Niger's coup leaders said late Sunday that they are ready to "prosecute" ousted Nigerien President Mohamed Bazoum for "high treason" and "undermining the security" of the country.
The United States, United Nations and West African leaders condemned the move, calling it a further sign that the junta is unwilling to seek a peaceful route out of the crisis.
"It's obviously a very worrying declaration," said U.N. spokesperson Stephanie Dujarric. "We remain extremely concerned about the state of being, the health and safety of the president and his family. And again, we call for his immediate and unconditional release, and his reinstatement as head of state, of course," he added.
West Africa's main regional bloc ECOWAS expressed shock Monday to learn about the military junta's plans for the democratically elected Nigerien president.
The move is viewed as a provocation by Niger's coup leaders and contradicts their reported willingness to find a peaceful solution to the current crisis, the bloc said in a statement.
Junta spokesperson Colonel Major Amadou Abdramane, speaking on state television, said the military regime had "gathered the necessary evidence to prosecute before the competent national and international authorities the ousted president and his local and foreign accomplices for high treason and for undermining the internal and external security of Niger."
Hours earlier, Niger's junta leaders said they were open to negotiations to avert conflict with the Economic Community of West African States (ECOWAS), according to a group of senior Nigerien Islamic scholars who met with the military insurgents Sunday in Niamey.
ECOWAS is mulling how to restore civilian rule in Niger, and how to reinstate Bazoum, who was ousted in the military takeover last month.
Although ECOWAS has threatened military intervention in Niger, it appears reluctant to deploy troops there, fearing that such a move could plunge Niger into civil war.
Any military intervention by the bloc could further strain regional ties as juntas in Mali, Burkina Faso, and Guinea have expressed support for Niger's military rule.
Pursuing a peaceful resolution, ECOWAS chairman and Nigerian President Bola Tinubu approved the clerical diplomatic mission in Niger.
Ulf Laessing is head of the Sahel program at the Konrad Adenauer Foundation, a research group headquartered in Germany. He said Niger's junta seems to be cementing its rule. "It looks as though the putschists have won and will stay," he noted.
Europe and the United States will have little choice but to recognize the junta to continue the security cooperation in the region, Laessing added.
The U.S. and France have more than 2,500 military personnel in the region and, together with other countries, have invested hundreds of millions of dollars in military assistance and training in Niger's forces.
The coup is seen as a blow to many Western nations. Niger is a top uranium producer and, until now, a Western ally in the fight against a growing jihadist insurgency linked to al-Qaida and the Islamic State group in the sub-Saharan Sahel region.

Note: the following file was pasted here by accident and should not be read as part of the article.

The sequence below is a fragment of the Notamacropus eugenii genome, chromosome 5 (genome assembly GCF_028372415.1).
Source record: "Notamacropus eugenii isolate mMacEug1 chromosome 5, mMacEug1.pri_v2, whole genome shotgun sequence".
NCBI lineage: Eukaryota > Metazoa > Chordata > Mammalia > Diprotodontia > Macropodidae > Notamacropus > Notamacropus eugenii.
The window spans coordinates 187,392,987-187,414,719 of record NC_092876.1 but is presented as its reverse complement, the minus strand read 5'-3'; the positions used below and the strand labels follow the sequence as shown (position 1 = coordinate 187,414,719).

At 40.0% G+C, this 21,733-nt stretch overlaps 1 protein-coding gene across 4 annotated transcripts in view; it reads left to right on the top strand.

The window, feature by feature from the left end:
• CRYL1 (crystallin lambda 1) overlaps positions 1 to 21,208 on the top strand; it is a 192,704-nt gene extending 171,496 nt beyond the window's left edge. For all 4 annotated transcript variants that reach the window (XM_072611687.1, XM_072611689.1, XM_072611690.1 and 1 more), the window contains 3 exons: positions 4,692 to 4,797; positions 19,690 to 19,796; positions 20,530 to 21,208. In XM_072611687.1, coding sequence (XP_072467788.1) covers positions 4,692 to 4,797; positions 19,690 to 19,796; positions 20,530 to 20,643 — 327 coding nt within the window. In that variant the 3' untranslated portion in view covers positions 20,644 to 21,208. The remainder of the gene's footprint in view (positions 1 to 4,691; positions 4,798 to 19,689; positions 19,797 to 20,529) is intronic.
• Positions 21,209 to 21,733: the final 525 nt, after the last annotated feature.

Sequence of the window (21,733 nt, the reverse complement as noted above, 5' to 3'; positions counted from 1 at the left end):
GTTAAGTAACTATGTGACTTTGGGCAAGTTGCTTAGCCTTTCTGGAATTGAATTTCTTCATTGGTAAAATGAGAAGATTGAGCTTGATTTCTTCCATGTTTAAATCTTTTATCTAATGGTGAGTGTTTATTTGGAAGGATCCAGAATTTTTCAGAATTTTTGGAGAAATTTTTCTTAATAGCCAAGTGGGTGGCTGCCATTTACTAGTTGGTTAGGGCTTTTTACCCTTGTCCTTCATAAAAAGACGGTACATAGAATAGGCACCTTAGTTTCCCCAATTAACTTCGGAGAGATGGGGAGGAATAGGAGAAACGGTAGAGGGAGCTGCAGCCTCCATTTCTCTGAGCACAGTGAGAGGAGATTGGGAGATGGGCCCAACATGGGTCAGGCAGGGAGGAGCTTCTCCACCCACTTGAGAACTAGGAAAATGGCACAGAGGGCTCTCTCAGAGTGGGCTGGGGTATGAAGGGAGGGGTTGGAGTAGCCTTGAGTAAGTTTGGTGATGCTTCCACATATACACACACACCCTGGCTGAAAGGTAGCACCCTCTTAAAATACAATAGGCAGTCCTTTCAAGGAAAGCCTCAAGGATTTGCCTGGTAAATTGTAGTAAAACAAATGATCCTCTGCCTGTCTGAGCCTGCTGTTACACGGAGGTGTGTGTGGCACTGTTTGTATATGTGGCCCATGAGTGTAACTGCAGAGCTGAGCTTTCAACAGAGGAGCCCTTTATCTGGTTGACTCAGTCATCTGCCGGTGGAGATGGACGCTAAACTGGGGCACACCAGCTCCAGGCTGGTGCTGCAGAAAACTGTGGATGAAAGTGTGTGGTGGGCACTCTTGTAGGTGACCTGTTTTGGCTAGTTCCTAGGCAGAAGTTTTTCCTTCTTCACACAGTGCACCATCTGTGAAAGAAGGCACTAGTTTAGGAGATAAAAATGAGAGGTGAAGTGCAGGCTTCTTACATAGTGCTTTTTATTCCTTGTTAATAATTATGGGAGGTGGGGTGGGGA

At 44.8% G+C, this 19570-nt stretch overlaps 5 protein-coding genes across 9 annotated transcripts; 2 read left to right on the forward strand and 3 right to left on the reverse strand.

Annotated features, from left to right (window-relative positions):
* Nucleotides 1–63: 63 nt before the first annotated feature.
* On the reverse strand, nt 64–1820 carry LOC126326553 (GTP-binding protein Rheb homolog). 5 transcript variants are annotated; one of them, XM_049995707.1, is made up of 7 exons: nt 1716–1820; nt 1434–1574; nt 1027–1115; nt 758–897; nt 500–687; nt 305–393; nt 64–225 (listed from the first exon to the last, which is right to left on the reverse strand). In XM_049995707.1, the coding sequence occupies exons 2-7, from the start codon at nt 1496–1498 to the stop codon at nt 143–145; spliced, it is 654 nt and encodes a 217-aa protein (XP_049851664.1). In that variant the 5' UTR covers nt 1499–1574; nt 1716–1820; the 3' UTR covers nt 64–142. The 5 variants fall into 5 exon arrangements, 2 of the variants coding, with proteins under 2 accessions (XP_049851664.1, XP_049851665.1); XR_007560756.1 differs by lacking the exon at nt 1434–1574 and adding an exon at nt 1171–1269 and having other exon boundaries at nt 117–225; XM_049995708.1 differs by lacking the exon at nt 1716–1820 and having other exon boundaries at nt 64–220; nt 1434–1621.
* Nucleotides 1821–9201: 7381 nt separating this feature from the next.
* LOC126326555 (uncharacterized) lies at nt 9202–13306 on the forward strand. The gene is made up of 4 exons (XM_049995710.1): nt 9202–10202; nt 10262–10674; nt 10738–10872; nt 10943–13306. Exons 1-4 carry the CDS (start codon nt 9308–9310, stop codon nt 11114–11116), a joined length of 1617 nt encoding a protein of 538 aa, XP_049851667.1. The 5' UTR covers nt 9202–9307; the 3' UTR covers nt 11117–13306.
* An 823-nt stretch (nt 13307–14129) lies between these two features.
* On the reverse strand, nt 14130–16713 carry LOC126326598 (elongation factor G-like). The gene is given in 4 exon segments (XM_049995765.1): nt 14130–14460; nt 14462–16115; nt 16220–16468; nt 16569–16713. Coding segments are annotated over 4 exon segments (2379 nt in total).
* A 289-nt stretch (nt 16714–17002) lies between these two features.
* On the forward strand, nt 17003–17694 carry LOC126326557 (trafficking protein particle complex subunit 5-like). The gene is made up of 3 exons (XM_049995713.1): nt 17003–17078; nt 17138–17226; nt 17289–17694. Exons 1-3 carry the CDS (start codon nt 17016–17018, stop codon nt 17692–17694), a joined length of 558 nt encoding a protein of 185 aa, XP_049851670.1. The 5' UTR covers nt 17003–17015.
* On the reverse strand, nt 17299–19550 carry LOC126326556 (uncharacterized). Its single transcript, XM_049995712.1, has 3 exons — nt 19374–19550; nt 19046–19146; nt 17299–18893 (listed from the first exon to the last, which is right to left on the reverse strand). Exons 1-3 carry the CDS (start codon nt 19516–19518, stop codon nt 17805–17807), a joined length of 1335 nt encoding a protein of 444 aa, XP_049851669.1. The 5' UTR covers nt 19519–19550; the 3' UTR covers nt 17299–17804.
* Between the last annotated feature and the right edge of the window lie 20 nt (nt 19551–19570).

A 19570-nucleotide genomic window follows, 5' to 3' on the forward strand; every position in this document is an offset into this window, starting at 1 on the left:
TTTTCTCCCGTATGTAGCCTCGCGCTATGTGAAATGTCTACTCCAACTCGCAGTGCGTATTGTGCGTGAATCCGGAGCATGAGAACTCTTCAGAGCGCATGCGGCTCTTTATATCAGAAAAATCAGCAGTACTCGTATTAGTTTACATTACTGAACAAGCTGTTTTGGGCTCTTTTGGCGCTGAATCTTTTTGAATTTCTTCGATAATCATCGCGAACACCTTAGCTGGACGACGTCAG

Boko Haram rebels have intensified their attacks in the area. At least 40,000 people have been killed and 2 million displaced in the 14-year insurgency which has spread to Niger, Chad and Cameroon.
Junta leader General Abdourahamane Tchiani, who named himself head of the transition government, has maintained the junta could be more effective at protecting the nation from jihadi violence.
Nigeriens in the capital, Niamey, said Friday ECOWAS has been out of touch with the political realities in Niger and that it shouldn't interfere.
"It is our business, not theirs. They don't even know the reason why the coup happened in Niger," resident Achirou Harouna Albassi told The Associated Press, adding that Bazoum was not abiding by the will of the people.
U.S. Secretary of State Antony Blinken said Washington appreciates "the determination of ECOWAS to explore all options for the peaceful resolution of the crisis" and would hold the junta accountable for the safety and security of Bazoum. He did not, however, specify whether the U.S. supported the deployment of ECOWAS troops.
Western powers fear Russian influence increasing if Niger follows neighboring Mali and Burkina Faso, both of which expelled troops of former colonial power France after coups in those countries.
Mali has since teamed up with mercenaries from the Russian-led Wagner Group and kicked out a United Nations peacekeeping force there, something security analysts say could lead to further conflict.
Bazoum family detained
Bazoum and his family are being held in the basement of their home. The president said he hasn't had electricity for days and isn't allowed to see family, friends or bring food supplies into the house.
He "had a visit by his doctor today," a member of the physician's team told Agence France-Presse on Saturday, adding the physician had also brought food for Bazoum, his wife, and son.
"He's fine, given the situation," the source added.
Fern Robinson contributed to this report. Some information in this report came from Reuters, The Associated Press, and Agence France-Presse.